Hot Air Balloon
Photograph - Photo
A single balloon almost hit the trees.
The Colorado River Crossing Hot Air Balloon Festival - presented by the Caballeros de Yuma and sponsored by Barney's Convenience Stores - is one of Yuma, AZ's premier annual events. The festival attracts some of the most colorful and unique balloons from the West and Southwest. Staged over three days in November, with mass ascensions on Friday, Saturday and Sunday mornings, the festival uses the Colorado River and the Sonoran Desert as its backdrop.
The hot air balloon is the oldest successful human-carrying flight technology. It is in a class of aircraft known as balloon aircraft. On November 21, 1783, in Annonay, France, the first untethered manned flight was made by Jean-Franois Piltre de Rozier and Franois Laurent d'Arlandes in a hot air balloon created on December 14, 1782 by the Montgolfier brothers. Hot air balloons that can be propelled through the air rather than just being pushed along by the wind are known as airships or, more specifically, thermal airships.
A hot air balloon consists of a bag called the envelope that is capable of containing heated air. Suspended beneath is a gondola or wicker basket (in some long-distance or high-altitude balloons, a capsule), which carries passengers and (usually) a source of heat, in most cases an open flame. The heated air inside the envelope makes it buoyant since it has a lower density than the relatively cold air outside the envelope. As with all aircraft, hot air balloons cannot fly beyond the atmosphere. Unlike gas balloons, the envelope does not have to be sealed at the bottom since the air near the bottom of the envelope is at the same pressure as the surrounding air. In today's sport balloons the envelope is generally made from nylon fabric and the mouth of the balloon (closest to the burner flame) is made from fire resistant material such as Nomex. Beginning in the mid-1970s, balloon envelopes have been made in all kinds of shapes, such as hot dogs, rocket ships, and the shapes of commercial products, though the traditional shape remains popular for most non-commercial, and many commercial, applications.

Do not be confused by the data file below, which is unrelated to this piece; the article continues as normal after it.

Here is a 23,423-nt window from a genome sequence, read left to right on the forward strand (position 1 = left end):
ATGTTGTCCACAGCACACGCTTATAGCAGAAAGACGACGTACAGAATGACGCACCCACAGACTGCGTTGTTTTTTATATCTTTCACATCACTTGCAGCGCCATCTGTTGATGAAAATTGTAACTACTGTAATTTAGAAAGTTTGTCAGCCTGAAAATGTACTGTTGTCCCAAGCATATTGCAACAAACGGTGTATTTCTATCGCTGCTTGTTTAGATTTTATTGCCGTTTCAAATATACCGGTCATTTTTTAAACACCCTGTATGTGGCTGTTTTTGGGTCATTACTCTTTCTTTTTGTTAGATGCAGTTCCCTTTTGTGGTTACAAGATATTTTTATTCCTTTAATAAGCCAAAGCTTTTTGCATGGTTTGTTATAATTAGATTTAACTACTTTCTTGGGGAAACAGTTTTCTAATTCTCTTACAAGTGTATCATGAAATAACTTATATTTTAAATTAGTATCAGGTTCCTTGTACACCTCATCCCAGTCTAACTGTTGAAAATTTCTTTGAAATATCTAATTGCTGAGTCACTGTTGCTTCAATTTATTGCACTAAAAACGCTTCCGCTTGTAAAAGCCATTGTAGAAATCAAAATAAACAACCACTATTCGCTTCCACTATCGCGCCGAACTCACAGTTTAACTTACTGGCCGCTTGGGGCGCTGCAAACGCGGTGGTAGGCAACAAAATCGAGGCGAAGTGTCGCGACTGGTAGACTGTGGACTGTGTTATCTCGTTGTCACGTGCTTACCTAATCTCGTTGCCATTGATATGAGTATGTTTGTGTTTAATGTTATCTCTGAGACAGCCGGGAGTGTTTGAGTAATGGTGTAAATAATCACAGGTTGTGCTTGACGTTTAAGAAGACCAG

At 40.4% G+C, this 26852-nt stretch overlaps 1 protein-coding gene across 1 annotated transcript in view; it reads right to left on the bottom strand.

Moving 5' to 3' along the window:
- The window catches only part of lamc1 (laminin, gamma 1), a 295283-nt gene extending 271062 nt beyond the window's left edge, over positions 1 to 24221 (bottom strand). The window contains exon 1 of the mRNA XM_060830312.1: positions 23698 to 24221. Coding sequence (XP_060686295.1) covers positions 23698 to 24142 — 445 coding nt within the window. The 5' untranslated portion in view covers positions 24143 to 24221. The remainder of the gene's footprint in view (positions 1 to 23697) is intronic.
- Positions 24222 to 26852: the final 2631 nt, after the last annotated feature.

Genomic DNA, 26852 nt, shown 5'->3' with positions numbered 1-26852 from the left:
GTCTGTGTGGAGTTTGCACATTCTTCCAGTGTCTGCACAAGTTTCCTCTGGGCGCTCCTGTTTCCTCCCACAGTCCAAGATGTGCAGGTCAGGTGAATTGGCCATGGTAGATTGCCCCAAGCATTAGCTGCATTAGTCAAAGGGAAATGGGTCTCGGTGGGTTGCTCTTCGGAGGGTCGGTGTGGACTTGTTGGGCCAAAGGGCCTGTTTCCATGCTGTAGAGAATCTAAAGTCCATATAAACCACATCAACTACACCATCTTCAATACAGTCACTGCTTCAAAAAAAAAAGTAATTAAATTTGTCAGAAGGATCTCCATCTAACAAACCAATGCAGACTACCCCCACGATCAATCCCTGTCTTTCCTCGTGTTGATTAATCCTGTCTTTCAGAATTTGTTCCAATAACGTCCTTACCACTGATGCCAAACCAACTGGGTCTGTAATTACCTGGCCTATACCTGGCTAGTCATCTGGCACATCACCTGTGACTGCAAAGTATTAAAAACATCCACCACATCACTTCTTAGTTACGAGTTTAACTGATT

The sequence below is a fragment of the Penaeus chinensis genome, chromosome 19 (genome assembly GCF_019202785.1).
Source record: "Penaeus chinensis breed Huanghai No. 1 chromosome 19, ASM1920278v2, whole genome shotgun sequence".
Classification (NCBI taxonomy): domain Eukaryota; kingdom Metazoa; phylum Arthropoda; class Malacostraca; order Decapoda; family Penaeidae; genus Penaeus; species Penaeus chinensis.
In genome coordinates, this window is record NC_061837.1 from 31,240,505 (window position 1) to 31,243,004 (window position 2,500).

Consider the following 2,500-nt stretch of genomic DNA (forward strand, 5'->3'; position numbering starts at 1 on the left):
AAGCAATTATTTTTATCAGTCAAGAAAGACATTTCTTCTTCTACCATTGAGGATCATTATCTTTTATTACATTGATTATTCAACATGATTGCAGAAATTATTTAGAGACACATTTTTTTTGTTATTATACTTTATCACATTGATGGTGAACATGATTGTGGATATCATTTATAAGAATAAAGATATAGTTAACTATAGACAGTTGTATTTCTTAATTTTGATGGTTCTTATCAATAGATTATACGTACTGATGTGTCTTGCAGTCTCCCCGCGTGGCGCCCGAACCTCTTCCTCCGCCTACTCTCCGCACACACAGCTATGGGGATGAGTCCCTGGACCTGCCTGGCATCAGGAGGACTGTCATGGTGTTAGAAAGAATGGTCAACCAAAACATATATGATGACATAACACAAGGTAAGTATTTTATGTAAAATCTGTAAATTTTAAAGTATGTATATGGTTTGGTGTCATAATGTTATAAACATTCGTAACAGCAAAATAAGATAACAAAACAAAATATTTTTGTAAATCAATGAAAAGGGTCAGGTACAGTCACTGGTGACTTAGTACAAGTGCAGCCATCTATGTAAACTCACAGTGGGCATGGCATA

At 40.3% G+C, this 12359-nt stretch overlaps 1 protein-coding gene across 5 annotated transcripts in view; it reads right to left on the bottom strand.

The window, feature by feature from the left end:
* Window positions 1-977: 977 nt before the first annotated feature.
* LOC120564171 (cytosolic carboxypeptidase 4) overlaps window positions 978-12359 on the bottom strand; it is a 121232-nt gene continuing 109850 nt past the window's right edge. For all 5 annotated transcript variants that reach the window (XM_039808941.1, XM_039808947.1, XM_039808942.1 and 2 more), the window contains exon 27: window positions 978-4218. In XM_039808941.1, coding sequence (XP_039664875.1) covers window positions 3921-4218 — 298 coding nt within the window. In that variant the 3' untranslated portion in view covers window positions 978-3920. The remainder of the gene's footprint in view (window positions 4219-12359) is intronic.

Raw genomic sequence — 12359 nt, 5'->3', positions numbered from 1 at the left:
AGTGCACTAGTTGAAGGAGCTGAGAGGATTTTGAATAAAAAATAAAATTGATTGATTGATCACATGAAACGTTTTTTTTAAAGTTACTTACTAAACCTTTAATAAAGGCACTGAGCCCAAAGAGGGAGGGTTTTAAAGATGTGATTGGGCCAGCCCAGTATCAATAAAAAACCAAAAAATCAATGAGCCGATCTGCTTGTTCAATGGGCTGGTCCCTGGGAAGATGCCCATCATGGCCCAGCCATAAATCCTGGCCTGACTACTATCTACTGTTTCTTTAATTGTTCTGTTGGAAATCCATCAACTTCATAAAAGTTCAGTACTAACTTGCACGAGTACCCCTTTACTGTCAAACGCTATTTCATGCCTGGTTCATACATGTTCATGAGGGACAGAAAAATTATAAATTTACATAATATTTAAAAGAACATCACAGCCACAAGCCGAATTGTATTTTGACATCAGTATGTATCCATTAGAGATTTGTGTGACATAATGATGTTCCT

November 20th, 2011
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